“I commuted about one hour each way to and from my work place via bus, subway, and a short 10-minute walk. One winter morning I was 15 minutes late for work due to heavy snowfall that caused severe traffic congestion in the city. Fred Tischler and his wife were on vacation in the Bahamas and their daughter, a student of the medical school at the University of Pennsylvania, was substituting for them. On payday, a week later, she issued me a check, deducting $1 for being 15 minutes late on the day of the heavy snowfall.“
“Well, how would you describe this treatment of the employee—work discipline or petty greed?” I questioned Rebecca. She only smiled in silent response.
Indeed, Rebecca and like-minded Americans are a product of the neo–Marxist education system and intense indoctrination by far-left activists found in many of our educational institutions today. Unfortunately, so many young people in America are so confused and disoriented that any parent is truly lucky if their child manages to come through the system as an old–fashioned “normal,” preserving strong Judeo–Christian moral values.
I use the term “old–fashioned” because today’s “normal” is certainly not a desirable outcome.
Alexander B. Dolitsky was born and raised in Kiev in the former Soviet Union. He received an M.A. in history from Kiev Pedagogical Institute, Ukraine, in 1976; an M.A. in anthropology and archaeology from Brown University in 1983; and was enroled in the Ph.D. program in Anthropology at Bryn Mawr College from 1983 to 1985, where he was also a lecturer in the Russian Center. In the U.S.S.R., he was a social studies teacher for three years, and an archaeologist for five years for the Ukranian Academy of Sciences. In 1978, he settled in the United States. Dolitsky visited Alaska for the first time in 1981, while conducting field research for graduate school at Brown. He lived first in Sitka in 1985 and then settled in Juneau in 1986. From 1985 to 1987, he was a U.S. Forest Service archaeologist and social scientist. He was an Adjunct Assistant Professor of Russian Studies at the University of Alaska Southeast from 1985 to 1999; Social Studies Instructor at the Alyeska Central School, Alaska Department of Education from 1988 to 2006; and has been the Director of the Alaska-Siberia Research Center (see www.aksrc.homestead.com) from 1990 to present. He has conducted about 30 field studies in various areas of the former Soviet Union (including Siberia), Central Asia, South America, Eastern Europe and the United States (including Alaska). Dolitsky has been a lecturer on the World Discoverer, Spirit of Oceanus, andClipper Odyssey vessels in the Arctic and sub-Arctic regions. He was the Project Manager for the WWII Alaska-Siberia Lend Lease Memorial, which was erected in Fairbanks in 2006. He has published extensively in the fields of anthropology, history, archaeology, and ethnography. His more recent publications include Fairy Tales and Myths of the Bering Strait Chukchi, Ancient Tales of Kamchatka; Tales and Legends of the Yupik Eskimos of Siberia; Old Russia in Modern America: Russian Old Believers in Alaska; Allies in Wartime: The Alaska-Siberia Airway During WWII; Spirit of the Siberian Tiger: Folktales of the Russian Far East; Living Wisdom of the Far North: Tales and Legends from Chukotka and Alaska; Pipeline to Russia; The Alaska-Siberia Air Route in WWII; and Old Russia in Modern America: Living Traditions of the Russian Old Believers; Ancient Tales of Chukotka, and Ancient Tales of Kamchatka.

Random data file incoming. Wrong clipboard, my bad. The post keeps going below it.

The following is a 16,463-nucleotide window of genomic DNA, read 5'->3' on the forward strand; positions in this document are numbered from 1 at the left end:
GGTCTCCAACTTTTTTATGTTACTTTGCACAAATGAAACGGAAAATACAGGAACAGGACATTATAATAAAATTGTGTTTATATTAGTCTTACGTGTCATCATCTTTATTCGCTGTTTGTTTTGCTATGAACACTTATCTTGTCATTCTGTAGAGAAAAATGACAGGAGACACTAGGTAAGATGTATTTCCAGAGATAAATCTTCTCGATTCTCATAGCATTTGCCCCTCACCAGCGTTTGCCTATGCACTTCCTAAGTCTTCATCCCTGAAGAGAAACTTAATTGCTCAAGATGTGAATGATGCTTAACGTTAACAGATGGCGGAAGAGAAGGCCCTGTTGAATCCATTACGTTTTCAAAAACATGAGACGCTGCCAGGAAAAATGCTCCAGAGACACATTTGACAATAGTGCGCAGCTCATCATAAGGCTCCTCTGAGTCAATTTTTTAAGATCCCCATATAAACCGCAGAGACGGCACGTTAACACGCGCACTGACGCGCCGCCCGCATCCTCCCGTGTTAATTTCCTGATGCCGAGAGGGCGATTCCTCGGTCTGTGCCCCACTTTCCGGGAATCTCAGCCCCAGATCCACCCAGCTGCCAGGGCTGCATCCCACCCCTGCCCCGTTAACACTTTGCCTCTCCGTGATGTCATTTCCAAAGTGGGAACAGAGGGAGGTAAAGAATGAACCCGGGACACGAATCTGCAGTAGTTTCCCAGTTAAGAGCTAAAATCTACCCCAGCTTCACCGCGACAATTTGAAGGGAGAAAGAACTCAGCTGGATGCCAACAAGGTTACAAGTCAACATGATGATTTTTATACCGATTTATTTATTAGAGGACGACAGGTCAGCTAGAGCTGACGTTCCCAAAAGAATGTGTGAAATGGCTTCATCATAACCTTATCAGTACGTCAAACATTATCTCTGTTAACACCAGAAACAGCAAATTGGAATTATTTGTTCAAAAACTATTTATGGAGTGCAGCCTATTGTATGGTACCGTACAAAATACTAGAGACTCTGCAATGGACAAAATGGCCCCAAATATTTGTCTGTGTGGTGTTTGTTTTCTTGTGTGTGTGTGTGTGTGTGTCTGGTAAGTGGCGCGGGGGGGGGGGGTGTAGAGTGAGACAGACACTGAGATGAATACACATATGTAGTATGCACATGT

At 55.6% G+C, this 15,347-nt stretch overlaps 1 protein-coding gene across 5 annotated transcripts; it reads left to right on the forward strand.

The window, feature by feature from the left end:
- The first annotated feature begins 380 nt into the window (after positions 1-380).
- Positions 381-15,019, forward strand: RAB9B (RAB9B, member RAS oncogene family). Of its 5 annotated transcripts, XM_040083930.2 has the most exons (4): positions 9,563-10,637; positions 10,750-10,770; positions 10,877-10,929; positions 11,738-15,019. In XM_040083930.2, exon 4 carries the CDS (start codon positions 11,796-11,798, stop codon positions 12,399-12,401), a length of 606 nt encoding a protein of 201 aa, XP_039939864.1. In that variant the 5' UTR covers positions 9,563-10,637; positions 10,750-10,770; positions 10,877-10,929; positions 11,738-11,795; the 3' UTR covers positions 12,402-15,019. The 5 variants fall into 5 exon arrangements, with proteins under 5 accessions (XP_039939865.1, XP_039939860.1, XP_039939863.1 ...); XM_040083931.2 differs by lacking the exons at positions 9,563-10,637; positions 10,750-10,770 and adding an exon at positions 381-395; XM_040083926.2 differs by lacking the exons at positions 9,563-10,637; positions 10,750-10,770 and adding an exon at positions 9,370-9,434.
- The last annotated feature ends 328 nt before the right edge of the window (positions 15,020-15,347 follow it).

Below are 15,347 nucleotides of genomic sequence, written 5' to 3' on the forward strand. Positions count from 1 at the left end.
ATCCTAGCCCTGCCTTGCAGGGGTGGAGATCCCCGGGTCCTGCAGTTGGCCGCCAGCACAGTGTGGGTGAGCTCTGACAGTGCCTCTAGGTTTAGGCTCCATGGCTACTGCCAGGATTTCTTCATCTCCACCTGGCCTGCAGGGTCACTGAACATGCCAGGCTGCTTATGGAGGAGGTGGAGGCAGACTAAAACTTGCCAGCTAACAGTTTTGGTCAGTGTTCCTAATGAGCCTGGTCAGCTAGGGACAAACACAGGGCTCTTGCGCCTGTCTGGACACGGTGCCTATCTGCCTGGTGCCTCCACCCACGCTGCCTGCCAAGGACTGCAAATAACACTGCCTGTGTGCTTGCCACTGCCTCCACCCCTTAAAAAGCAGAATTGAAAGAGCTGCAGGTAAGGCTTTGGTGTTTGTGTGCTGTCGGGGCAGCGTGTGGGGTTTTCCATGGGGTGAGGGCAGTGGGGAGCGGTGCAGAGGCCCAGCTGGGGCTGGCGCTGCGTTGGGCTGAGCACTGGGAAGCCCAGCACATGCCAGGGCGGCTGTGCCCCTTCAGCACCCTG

A few of Dolitsky’s past MRAK columns: